Now modify the car if desired and repeat the process above.  

What did you modify? 

Did the car go a longer or shorter distance?  


How far did it travel?

All the pictures from today are in the video below.  I hope you will take a look at our video and enjoy our fun learning adventure.  It is so much fun to learn with hands on projects like this.

The kids were given packets with lots of learning material to take home and further their learning.  It should keep them busy for a couple more weeks of learning activities.   The packet included: 
                Math Connections
                Science Connections
                Technology Connections
                Engineering Connections
                Geography Connections
                Research Connections
                Writing Connections
                Arts & Crafts Connections
Internet Links for further study
                Field Trip Ideas
                Coloring Pages
                Vocabulary Words

This was absolutely one of the funniest learning units I have ever put together. I just love using Lego’s to teach the kids.  Check out this 5 minute video about our fun Build It Workshop.

No kidding, there really is such a thing as an airpowered car.  Check out the AIRPOD car powered by fresh air.  It was developed in France, and will be marketed in Asia according to the article.  Here is a wikipedia explanation of a Compressed Air Car.  Various companies have been developing air powered cars since 1999 and they have been available to consumers since 2002.  Even Honda has an airpowered car that came on the market in 2010.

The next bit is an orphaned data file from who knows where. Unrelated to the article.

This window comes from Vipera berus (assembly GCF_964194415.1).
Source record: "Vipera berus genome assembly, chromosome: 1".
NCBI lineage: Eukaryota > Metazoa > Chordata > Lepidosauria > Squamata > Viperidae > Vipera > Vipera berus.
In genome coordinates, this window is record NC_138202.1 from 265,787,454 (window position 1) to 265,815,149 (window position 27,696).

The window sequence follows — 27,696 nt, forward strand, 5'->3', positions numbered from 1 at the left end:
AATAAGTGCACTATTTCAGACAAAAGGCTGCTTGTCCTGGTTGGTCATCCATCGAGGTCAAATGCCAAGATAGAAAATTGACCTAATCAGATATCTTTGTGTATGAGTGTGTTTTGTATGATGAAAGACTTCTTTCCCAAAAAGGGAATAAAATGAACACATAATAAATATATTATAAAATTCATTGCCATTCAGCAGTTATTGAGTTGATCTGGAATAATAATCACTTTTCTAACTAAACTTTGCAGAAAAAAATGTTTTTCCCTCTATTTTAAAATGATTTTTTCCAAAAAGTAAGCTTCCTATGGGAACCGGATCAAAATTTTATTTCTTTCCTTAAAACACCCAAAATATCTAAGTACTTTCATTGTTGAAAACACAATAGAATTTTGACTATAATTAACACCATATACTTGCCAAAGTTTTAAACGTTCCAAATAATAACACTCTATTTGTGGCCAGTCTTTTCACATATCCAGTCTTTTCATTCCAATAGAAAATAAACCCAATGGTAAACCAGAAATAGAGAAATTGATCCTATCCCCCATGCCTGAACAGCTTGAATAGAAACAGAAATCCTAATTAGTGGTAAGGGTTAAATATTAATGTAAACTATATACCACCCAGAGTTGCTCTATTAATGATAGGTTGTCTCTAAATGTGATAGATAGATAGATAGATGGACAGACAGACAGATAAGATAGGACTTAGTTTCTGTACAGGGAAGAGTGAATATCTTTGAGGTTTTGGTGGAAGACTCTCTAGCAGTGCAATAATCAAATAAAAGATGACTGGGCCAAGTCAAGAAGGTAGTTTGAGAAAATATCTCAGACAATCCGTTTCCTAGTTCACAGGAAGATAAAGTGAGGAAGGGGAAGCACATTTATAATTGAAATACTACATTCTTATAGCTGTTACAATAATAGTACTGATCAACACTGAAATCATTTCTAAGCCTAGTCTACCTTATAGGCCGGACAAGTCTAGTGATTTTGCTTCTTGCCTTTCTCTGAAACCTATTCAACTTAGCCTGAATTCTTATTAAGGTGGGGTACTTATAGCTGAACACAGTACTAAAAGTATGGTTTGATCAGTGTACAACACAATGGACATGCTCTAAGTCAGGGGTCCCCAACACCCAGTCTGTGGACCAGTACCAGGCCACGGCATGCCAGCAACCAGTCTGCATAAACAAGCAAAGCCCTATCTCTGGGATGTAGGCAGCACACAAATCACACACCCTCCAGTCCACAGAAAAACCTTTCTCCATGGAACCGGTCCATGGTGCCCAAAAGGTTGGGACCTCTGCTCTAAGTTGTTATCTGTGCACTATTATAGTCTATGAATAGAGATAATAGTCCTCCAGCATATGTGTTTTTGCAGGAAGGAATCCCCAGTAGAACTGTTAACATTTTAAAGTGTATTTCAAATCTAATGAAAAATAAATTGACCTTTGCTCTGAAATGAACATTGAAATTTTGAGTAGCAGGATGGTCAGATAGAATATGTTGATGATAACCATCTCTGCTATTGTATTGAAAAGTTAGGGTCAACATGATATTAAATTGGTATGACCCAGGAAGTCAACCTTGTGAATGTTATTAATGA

I am amazed at the inventions and progress in technology of products to create a greener world with less harmful effects by reducing some of the use of burning fossil fuels.  Before researching this topic, I did not know there was an actual car on the market you could drive that was powered by air.  You may soon see air powered cars available in car lots near you, right next to other “green” technology vehicles like electric, solar, and others.  For sure this new generation of kids will see such technology available in their lifetime.

If you would like to help us in our fundraising efforts to support our 4H club.  Please see the information posted here at FUNDRAISER.  Be sure to read all of our 4H Lego and Robotics Academy stories.  Check out our 4H Build It Workshop stories too.   Thanks in advance for any donations you can give to help our 4H kids reach their learning goals.

This story will be linked up with
No Time For Flash Cards
Science Sunday
Raising Homemakers
Sharing Time